Efficient Manufacturing of Recyclable Composite Laminates for Electrical Goods (ReCollect)

Lead Participant: Jiva Materials Ltd

Abstract

As "smart" devices, be they phones, televisions, fridges or cars, become ever more prevalent in everyday life, so the requirement for electronic circuit boards increases.

Currently, a common material for manufacturing circuit boards is a laminate consisting of a woven fibreglass cloth impregnated with an epoxy resin. This material provides the right balance of properties - it is stiff, strong, electrically insulating, affordable and has the required resistance to external factors such as heat, humidity and fire.

However, a significant drawback of existing glass-epoxy circuit board laminates is that they are very difficult to recycle at end-of-life. This is because the epoxy resin cannot be melted (it is a so-called "thermosetting" plastic). Furthermore, the separation of the glass fibres from the epoxy resin is highly problematic. At best, waste circuit boards tend to be shredded and incinerated to recover the high-value metals in the circuitry and components. However, often they will simply end up in landfill.

This proposal offers an alternative way of managing end-of-life circuit boards. Rather than producing boards from difficult-to-recycle fibreglass-epoxy, this project is based upon a new circuit board material technology known as "Soluboard". Soluboard consists of a novel natural fibre reinforced plastic. At end-of-life, Soluboard can be recycled simply by immersing it in hot water. This causes the plastic to dissolve (in a similar way to the plastic wrapping used in detergent capsules for washing machines and dishwashers) so that the reinforcing natural fibres can be separated easily for reprocessing or composting, and the electronic components and circuitry can be recovered intact.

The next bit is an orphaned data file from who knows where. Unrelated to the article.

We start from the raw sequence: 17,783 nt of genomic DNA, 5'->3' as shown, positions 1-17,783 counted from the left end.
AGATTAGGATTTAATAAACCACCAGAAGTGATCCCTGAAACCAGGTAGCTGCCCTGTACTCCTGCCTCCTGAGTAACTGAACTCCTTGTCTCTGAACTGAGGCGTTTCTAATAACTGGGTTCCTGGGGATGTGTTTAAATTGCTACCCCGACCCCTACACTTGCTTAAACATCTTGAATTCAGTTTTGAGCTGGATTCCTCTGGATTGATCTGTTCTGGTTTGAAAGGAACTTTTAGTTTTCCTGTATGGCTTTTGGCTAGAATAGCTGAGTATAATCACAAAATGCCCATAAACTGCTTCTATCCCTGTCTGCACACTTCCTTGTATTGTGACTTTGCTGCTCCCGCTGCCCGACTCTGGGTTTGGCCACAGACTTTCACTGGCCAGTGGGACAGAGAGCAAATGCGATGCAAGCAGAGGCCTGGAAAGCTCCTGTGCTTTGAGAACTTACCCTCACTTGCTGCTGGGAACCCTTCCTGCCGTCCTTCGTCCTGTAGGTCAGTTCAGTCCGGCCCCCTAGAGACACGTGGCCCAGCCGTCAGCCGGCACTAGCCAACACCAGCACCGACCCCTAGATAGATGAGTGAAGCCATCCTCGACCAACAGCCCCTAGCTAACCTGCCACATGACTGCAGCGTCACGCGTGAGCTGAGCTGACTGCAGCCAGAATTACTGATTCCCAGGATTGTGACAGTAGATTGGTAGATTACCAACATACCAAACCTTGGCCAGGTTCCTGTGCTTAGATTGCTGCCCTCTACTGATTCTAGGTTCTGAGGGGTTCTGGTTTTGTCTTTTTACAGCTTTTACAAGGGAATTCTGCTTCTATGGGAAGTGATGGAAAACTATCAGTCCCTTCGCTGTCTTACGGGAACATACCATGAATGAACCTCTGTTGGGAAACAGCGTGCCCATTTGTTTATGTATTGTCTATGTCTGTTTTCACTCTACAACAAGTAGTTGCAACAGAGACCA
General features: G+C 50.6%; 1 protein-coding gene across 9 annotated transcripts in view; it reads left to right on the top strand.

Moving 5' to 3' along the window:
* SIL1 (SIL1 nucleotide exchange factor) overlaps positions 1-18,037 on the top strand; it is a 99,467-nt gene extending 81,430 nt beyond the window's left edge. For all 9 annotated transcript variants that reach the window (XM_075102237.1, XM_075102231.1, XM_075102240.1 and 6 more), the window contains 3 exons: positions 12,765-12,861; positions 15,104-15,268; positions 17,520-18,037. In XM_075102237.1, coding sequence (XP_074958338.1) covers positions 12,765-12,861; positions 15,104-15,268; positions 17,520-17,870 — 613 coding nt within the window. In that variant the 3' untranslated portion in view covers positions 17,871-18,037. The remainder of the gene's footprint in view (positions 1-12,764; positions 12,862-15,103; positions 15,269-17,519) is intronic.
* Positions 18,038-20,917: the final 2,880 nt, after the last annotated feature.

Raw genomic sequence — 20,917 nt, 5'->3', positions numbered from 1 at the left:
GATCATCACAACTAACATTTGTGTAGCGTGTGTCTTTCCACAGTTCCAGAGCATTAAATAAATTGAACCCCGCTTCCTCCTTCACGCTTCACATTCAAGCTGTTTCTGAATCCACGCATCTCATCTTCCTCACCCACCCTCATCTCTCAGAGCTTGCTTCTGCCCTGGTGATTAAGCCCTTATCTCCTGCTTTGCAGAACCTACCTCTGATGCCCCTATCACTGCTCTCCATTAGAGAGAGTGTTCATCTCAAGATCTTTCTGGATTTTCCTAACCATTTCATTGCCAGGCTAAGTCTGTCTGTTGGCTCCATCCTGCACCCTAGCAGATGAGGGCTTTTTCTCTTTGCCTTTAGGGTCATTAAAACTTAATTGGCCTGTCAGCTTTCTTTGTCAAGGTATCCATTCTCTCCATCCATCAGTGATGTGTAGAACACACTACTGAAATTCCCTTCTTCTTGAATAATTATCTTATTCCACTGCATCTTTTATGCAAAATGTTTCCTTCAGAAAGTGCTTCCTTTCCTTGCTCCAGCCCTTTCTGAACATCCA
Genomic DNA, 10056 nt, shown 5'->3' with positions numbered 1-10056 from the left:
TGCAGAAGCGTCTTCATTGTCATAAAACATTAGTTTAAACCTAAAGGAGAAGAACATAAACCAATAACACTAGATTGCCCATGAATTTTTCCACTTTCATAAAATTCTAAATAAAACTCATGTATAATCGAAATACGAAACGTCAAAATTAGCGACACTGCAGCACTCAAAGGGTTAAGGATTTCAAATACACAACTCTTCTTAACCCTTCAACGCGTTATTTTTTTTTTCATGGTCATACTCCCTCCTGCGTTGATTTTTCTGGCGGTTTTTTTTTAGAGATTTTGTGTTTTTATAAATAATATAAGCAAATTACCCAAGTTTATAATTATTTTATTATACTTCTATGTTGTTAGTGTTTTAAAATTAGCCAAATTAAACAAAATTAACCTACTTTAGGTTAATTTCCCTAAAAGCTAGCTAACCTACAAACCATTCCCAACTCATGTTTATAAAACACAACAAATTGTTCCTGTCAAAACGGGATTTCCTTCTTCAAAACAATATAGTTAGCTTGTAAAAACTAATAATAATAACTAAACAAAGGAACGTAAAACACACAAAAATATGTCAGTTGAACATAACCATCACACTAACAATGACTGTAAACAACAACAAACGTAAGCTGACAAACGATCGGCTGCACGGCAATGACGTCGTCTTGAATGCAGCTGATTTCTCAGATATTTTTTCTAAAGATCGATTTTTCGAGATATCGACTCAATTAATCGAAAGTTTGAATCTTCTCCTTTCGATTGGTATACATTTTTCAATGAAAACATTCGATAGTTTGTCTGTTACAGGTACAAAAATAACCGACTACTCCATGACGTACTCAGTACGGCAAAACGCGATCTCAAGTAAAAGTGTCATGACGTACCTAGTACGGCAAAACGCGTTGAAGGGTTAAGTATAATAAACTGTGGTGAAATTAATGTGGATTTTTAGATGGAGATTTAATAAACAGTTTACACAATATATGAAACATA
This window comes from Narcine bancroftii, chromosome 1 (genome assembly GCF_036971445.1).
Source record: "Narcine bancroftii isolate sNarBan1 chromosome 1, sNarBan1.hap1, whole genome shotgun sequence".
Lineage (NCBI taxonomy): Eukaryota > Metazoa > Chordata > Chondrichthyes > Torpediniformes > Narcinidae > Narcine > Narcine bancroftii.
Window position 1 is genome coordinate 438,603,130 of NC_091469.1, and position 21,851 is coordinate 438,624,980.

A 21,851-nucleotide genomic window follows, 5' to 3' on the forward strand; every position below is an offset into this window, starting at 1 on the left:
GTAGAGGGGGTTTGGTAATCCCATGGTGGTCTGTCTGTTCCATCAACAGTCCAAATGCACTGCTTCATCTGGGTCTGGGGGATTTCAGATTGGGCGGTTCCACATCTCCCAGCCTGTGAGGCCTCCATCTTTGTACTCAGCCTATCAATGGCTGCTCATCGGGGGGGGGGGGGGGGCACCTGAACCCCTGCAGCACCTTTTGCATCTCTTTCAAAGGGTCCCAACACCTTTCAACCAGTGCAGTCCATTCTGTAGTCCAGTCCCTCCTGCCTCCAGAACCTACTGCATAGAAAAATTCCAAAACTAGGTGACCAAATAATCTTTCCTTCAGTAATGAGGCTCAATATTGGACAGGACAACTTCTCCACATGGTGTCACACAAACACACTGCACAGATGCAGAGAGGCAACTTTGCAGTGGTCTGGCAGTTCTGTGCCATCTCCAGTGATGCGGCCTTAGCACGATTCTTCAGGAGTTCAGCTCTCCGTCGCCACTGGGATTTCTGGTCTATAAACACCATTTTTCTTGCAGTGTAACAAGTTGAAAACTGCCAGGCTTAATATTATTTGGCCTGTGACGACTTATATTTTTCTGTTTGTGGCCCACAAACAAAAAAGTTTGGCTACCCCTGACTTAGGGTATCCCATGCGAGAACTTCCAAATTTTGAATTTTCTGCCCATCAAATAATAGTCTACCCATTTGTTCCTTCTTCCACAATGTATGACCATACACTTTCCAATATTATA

To date, working concepts of electronic devices with Soluboard circuit boards have been developed, produced and tested successfully. In order to progress the invention, what is now needed is a method of manufacturing Soluboard with the performance and quality demanded by producers of electronic goods, and in the high quantities they require. This is the primary aim of this project - to demonstrate the feasibility of producing Soluboard in high volumes and to show that the resulting circuit boards can match the performance of the incumbent glass-epoxy laminates.

Lead Participant

Project Cost

Grant Offer

Jiva Materials Ltd £427,350 £ 299,145
 

Participant

Netcomposites Limited, Chesterfield £361,768 £ 253,238
The Institute of Circuit Technology Limited, TONBRIDGE £15,631 £ 10,942

Publications

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